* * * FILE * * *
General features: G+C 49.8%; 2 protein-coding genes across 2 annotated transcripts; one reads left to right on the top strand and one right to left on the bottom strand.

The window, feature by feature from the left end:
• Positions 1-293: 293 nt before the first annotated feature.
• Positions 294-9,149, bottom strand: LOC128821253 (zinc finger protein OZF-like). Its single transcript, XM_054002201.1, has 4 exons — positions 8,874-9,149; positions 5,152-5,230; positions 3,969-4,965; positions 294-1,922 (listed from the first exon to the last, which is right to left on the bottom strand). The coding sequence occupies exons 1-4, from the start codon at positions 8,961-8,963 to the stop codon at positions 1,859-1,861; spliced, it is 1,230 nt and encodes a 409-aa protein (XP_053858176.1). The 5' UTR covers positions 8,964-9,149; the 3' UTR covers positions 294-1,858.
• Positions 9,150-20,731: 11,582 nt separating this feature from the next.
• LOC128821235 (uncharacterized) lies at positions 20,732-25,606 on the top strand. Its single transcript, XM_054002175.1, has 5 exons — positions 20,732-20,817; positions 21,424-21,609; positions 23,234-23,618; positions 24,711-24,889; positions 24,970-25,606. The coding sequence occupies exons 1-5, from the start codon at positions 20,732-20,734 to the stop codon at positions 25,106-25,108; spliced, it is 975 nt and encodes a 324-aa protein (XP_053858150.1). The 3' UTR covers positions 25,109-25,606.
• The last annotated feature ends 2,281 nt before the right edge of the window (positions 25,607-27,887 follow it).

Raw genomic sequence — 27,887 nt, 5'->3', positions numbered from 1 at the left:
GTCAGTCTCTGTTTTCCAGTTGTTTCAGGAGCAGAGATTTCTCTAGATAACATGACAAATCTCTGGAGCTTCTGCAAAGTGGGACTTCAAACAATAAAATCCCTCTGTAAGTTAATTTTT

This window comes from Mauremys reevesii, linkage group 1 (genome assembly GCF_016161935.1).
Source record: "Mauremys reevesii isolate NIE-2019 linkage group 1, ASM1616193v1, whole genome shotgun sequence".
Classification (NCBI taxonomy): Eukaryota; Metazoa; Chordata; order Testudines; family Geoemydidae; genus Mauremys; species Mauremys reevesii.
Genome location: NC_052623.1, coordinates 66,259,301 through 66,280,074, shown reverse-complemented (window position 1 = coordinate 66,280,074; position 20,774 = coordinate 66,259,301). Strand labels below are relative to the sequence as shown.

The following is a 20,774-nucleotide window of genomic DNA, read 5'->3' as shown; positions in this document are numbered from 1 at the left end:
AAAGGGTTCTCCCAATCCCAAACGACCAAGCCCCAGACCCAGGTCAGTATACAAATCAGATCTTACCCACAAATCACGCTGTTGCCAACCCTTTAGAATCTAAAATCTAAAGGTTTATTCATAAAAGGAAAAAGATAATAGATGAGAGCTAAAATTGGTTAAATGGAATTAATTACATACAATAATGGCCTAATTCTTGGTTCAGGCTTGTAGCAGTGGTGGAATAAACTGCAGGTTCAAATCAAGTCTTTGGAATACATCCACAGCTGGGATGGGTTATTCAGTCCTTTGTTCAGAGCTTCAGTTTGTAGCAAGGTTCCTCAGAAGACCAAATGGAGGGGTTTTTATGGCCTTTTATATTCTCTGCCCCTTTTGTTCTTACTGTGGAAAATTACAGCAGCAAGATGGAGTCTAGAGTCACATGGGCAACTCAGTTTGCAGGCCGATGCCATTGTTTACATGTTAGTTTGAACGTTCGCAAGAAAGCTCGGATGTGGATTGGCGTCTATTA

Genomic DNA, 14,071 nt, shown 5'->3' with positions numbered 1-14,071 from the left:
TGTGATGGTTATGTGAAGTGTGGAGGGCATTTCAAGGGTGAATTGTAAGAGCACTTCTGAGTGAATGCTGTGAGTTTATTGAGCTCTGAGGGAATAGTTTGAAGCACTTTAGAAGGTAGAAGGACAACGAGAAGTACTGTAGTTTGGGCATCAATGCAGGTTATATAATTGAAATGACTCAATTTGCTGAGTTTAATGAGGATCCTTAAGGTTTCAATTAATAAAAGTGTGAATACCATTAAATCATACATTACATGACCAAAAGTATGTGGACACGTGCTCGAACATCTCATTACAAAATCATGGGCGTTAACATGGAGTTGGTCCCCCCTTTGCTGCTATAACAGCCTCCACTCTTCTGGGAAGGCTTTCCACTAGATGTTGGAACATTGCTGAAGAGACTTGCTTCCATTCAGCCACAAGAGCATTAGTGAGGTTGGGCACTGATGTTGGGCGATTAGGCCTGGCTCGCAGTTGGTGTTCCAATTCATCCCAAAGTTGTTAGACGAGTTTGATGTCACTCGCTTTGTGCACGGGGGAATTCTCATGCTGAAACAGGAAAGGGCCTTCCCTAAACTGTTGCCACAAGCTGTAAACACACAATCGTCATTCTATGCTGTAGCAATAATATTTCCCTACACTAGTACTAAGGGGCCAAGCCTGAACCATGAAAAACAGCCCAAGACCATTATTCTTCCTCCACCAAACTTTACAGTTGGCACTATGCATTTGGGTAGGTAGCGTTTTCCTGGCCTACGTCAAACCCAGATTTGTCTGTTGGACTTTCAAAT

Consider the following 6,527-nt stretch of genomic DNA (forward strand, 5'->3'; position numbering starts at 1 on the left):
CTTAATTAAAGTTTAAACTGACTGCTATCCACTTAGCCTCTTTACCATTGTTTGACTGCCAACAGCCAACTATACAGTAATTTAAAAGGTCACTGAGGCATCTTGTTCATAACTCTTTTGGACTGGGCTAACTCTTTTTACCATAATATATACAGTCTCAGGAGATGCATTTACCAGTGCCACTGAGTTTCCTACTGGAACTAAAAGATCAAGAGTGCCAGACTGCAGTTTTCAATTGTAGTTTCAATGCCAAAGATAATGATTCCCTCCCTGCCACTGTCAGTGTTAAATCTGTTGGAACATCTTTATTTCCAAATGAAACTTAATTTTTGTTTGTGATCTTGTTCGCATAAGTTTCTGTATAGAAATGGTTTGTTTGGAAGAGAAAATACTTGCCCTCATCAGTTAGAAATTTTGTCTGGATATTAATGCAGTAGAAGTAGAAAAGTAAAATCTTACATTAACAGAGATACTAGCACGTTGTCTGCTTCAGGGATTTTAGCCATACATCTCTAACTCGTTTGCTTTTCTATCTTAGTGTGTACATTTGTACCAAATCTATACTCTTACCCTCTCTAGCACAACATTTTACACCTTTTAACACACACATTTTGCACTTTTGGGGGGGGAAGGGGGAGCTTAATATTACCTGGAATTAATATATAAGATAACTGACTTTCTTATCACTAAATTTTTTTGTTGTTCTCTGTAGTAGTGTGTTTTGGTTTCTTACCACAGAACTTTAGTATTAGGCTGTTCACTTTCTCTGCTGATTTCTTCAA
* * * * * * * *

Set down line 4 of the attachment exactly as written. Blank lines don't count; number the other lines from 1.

• Positions 294-9,149, bottom strand: LOC128821253 (zinc finger protein OZF-like). Its single transcript, XM_054002201.1, has 4 exons — positions 8,874-9,149; positions 5,152-5,230; positions 3,969-4,965; positions 294-1,922 (listed from the first exon to the last, which is right to left on the bottom strand). The coding sequence occupies exons 1-4, from the start codon at positions 8,961-8,963 to the stop codon at positions 1,859-1,861; spliced, it is 1,230 nt and encodes a 409-aa protein (XP_053858176.1). The 5' UTR covers positions 8,964-9,149; the 3' UTR covers positions 294-1,858.